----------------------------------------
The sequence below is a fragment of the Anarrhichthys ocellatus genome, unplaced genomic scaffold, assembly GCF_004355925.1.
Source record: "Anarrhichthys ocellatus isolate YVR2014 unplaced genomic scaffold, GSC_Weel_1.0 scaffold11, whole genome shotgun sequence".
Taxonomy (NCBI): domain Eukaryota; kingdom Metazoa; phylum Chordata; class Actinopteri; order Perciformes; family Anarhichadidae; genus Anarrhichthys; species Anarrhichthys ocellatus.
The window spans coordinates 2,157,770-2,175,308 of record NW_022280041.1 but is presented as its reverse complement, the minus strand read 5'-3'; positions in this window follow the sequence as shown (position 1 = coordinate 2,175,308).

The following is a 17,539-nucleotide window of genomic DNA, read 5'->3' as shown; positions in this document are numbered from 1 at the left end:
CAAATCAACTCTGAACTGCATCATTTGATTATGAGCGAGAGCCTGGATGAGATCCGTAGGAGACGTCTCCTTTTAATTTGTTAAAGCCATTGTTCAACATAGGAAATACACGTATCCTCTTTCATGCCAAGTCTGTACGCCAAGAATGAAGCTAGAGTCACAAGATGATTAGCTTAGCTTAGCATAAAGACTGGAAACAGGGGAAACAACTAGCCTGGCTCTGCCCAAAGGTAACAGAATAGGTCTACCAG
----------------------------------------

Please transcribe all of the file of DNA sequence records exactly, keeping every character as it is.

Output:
The sequence below is a fragment of the Anarrhichthys ocellatus genome, unplaced genomic scaffold, assembly GCF_004355925.1.
Source record: "Anarrhichthys ocellatus isolate YVR2014 unplaced genomic scaffold, GSC_Weel_1.0 scaffold11, whole genome shotgun sequence".
Taxonomy (NCBI): domain Eukaryota; kingdom Metazoa; phylum Chordata; class Actinopteri; order Perciformes; family Anarhichadidae; genus Anarrhichthys; species Anarrhichthys ocellatus.
The window spans coordinates 2,157,770-2,175,308 of record NW_022280041.1 but is presented as its reverse complement, the minus strand read 5'-3'; positions in this window follow the sequence as shown (position 1 = coordinate 2,175,308).

The following is a 17,539-nucleotide window of genomic DNA, read 5'->3' as shown; positions in this document are numbered from 1 at the left end:
CAAATCAACTCTGAACTGCATCATTTGATTATGAGCGAGAGCCTGGATGAGATCCGTAGGAGACGTCTCCTTTTAATTTGTTAAAGCCATTGTTCAACATAGGAAATACACGTATCCTCTTTCATGCCAAGTCTGTACGCCAAGAATGAAGCTAGAGTCACAAGATGATTAGCTTAGCTTAGCATAAAGACTGGAAACAGGGGAAACAACTAGCCTGGCTCTGCCCAAAGGTAACAGAATAGGTCTACCAG